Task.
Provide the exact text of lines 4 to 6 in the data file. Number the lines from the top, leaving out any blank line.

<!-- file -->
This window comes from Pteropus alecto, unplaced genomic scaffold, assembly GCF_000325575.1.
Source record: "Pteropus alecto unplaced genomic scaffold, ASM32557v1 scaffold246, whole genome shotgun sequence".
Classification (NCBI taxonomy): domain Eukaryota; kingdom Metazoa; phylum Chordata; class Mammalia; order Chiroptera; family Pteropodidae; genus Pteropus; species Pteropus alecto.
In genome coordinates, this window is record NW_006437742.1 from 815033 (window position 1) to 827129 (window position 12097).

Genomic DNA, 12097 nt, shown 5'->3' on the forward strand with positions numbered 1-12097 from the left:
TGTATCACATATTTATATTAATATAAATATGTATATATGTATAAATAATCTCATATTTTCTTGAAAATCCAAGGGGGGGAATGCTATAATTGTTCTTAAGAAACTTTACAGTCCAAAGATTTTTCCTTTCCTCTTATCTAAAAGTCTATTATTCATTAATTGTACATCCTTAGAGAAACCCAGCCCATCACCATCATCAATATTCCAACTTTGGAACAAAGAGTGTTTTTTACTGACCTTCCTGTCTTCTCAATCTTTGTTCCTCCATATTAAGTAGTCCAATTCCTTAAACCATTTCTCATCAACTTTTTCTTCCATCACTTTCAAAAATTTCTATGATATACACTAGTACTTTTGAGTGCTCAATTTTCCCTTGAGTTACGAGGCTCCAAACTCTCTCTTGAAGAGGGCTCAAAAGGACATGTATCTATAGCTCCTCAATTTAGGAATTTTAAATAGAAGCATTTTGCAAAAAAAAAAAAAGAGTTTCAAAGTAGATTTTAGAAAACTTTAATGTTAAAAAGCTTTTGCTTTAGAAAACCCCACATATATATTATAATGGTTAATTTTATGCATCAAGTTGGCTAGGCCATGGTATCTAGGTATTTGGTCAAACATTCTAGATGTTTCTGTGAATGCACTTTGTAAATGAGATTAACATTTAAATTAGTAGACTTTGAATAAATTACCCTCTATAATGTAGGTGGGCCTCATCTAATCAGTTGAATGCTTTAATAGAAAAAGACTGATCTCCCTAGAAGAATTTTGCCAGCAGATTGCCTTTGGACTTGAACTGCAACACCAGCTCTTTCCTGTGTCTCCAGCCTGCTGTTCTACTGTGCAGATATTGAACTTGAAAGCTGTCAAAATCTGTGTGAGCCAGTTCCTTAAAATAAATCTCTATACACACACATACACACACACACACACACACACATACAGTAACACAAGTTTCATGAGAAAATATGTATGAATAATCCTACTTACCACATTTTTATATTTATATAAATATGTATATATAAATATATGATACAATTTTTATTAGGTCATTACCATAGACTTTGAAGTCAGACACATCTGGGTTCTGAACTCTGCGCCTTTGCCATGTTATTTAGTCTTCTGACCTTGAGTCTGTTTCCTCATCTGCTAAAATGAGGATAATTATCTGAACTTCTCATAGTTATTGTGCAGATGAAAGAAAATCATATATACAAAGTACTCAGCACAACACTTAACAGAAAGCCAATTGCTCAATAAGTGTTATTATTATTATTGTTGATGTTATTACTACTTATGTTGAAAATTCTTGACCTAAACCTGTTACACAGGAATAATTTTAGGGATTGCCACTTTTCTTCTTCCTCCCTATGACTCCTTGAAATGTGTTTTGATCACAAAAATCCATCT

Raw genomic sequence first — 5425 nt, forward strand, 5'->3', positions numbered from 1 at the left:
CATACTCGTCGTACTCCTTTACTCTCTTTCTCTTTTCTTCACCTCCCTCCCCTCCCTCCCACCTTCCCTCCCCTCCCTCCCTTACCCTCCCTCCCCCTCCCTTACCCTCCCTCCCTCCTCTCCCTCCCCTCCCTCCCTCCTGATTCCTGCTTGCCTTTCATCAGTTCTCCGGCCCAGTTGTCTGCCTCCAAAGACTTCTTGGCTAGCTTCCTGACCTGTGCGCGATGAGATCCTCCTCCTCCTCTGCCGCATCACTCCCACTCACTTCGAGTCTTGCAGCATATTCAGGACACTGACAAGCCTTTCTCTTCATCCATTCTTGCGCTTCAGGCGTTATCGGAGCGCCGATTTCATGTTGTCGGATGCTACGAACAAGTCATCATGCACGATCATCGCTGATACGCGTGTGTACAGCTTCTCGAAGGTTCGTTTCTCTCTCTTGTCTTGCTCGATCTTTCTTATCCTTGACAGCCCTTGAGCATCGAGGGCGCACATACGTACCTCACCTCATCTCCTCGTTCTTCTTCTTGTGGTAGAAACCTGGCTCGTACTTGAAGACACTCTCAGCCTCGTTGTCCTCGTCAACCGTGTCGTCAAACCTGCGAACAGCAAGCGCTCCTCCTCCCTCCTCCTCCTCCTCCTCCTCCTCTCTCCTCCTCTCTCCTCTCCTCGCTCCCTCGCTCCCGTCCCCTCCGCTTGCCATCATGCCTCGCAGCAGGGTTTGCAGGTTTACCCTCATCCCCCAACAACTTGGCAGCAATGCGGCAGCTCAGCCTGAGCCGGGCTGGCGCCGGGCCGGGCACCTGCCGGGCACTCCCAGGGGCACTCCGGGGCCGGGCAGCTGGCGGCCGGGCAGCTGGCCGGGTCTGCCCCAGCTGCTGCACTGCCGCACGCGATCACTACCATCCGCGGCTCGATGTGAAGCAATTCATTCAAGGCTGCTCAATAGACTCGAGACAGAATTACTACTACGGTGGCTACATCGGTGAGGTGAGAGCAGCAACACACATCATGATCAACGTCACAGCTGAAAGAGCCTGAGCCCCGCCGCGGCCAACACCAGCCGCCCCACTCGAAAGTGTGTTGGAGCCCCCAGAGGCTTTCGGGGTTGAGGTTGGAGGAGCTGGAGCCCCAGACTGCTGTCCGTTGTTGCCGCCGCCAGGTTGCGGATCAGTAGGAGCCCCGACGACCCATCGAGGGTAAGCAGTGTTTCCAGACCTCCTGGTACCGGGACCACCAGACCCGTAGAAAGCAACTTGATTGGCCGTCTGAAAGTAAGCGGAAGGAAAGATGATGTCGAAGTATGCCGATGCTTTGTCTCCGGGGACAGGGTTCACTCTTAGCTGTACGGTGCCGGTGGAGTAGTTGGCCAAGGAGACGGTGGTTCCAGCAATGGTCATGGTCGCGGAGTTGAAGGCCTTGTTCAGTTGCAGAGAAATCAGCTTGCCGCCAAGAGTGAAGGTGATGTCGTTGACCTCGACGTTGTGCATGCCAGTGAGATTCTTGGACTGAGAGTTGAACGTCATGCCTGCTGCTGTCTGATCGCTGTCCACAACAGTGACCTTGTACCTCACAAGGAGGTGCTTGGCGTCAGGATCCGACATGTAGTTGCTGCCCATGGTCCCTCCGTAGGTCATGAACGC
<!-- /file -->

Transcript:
In genome coordinates, this window is record NW_006437742.1 from 815033 (window position 1) to 827129 (window position 12097).

Genomic DNA, 12097 nt, shown 5'->3' on the forward strand with positions numbered 1-12097 from the left:
TGTATCACATATTTATATTAATATAAATATGTATATATGTATAAATAATCTCATATTTTCTTGAAAATCCAAGGGGGGGAATGCTATAATTGTTCTTAAGAAACTTTACAGTCCAAAGATTTTTCCTTTCCTCTTATCTAAAAGTCTATTATTCATTAATTGTACATCCTTAGAGAAACCCAGCCCATCACCATCATCAATATTCCAACTTTGGAACAAAGAGTGTTTTTTACTGACCTTCCTGTCTTCTCAATCTTTGTTCCTCCATATTAAGTAGTCCAATTCCTTAAACCATTTCTCATCAACTTTTTCTTCCATCACTTTCAAAAATTTCTATGATATACACTAGTACTTTTGAGTGCTCAATTTTCCCTTGAGTTACGAGGCTCCAAACTCTCTCTTGAAGAGGGCTCAAAAGGACATGTATCTATAGCTCCTCAATTTAGGAATTTTAAATAGAAGCATTTTGCAAAAAAAAAAAAAGAGTTTCAAAGTAGATTTTAGAAAACTTTAATGTTAAAAAGCTTTTGCTTTAGAAAACCCCACATATATATTATAATGGTTAATTTTATGCATCAAGTTGGCTAGGCCATGGTATCTAGGTATTTGGTCAAACATTCTAGATGTTTCTGTGAATGCACTTTGTAAATGAGATTAACATTTAAATTAGTAGACTTTGAATAAATTACCCTCTATAATGTAGGTGGGCCTCATCTAATCAGTTGAATGCTTTAATAGAAAAAGACTGATCTCCCTAGAAGAATTTTGCCAGCAGATTGCCTTTGGACTTGAACTGCAACACCAGCTCTTTCCTGTGTCTCCAGCCTGCTGTTCTACTGTGCAGATATTGAACTTGAAAGCTGTCAAAATCTGTGTGAGCCAGTTCCTTAAAATAAATCTCTATACACACACATACACACACACACACACACACACATACAGTAACACAAGTTTCATGAGAAAATATGTATGAATAATCCTACTTACCACATTTTTATATTTATATAAATATGTATATATAAATATATGATACAATTTTTATTAGGTCATTACCATAGACTTTGAAGTCAGACACATCTGGGTTCTGAACTCTGCGCCTTTGCCATGTTATTTAGTCTTCTGACCTTGAGTCTGTTTCCTCATCTGCTAAAATGAGGATAATTATCTGAACTTCTCATAGTTATTGTGCAGATGAAAGAAAATCATATATACAAAGTACTCAGCACAACACTTAACAGAAAGCCAATTGCTCAATAAGTGTTATTATTATTATTGTTGATGTTATTACTACTTATGTTGAAAATTCTTGACCTAAACCTGTTACACAGGAATAATTTTAGGGATTGCCACTTTTCTTCTTCCTCCCTATGACTCCTTGAAATGTGTTTTGATCACAAAAATCCATCT